You dragged your carcass back into the light but you brought something with you. It’s somewhere deep inside of you, a voice in your head that asks you to do terrible things. Sometimes you have to listen to it. The Darkness inside of you is constantly tormenting, baiting you, trying to make you do things that will push you deeper into Hell and allow it to take over your body, make you an instrument of entropy and destruction.
You used to be someone. A person with a life that resembled ‘’normal’’. You had a wife, maybe kids. You held down a job. You had ‘’hobbies’’ and ‘’acquaintances’’. Then things started to go wrong.
Your wife got sick. Cancer. Your son disappeared from the playground when you weren’t looking. Your dog, your only real friend got hit by a truck. Your house burned down and you lost your job. Whatever it was that befell you, your life went to hell, along with a part of you, the shallow, shitty part of you.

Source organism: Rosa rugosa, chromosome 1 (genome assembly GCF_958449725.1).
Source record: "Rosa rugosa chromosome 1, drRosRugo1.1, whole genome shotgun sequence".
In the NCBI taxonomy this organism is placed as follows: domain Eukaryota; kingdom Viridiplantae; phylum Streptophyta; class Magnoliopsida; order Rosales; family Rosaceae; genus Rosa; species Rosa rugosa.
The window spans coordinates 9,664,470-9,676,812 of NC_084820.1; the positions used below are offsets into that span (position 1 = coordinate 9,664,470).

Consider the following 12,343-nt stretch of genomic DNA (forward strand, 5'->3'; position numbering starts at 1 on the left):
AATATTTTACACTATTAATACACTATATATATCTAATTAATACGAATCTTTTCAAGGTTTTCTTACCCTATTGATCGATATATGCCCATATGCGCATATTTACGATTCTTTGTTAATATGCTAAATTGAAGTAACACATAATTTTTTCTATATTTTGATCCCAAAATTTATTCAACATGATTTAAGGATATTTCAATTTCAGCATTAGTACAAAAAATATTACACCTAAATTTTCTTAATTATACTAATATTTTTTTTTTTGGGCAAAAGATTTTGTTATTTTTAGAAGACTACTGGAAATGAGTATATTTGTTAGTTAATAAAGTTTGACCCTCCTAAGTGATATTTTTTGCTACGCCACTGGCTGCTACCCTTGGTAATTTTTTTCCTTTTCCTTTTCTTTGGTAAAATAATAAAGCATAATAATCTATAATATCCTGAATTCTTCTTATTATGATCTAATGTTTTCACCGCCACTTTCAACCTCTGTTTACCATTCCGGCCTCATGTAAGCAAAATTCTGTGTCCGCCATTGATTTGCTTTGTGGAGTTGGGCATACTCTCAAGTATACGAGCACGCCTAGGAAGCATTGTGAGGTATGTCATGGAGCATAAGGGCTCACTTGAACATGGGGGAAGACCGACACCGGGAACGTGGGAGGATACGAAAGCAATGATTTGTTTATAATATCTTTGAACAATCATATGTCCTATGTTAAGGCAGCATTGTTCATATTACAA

This part, we call Darkness. The entropy of bad luck. The disease in your loved one’s lungs, the black van that killed your son, the well dressed guy that seduced your girlfriend. The accident around the corner, waiting to leave you paralyzed.
This is Darkness at play. It touches you and turns everything to crap. It makes you one of its own.
Then you died. Funny how things can always get worse. You have no idea just how bad things can get. You didn’t go towards the light, no pitchforks were waiting for you, all you got was Darkness. You didn’t understand it, but you caught a glimpse of it when you crawled out of your grave, gasping for air, your heart pumping again, nerves on fire. What you saw in that dark place pushed you to return to the world of the living, it reminded you of things you left undone, things you needed to take care of. So you came back.
You’re something else now, you can do things taken from someone’s nightmares. You’re more resilient, you can make people do things, you look at a guy funny and he wets his pants. And you’re not alone.
A group of Wayward is called an Enclave, much like a group of Crows is called a murder.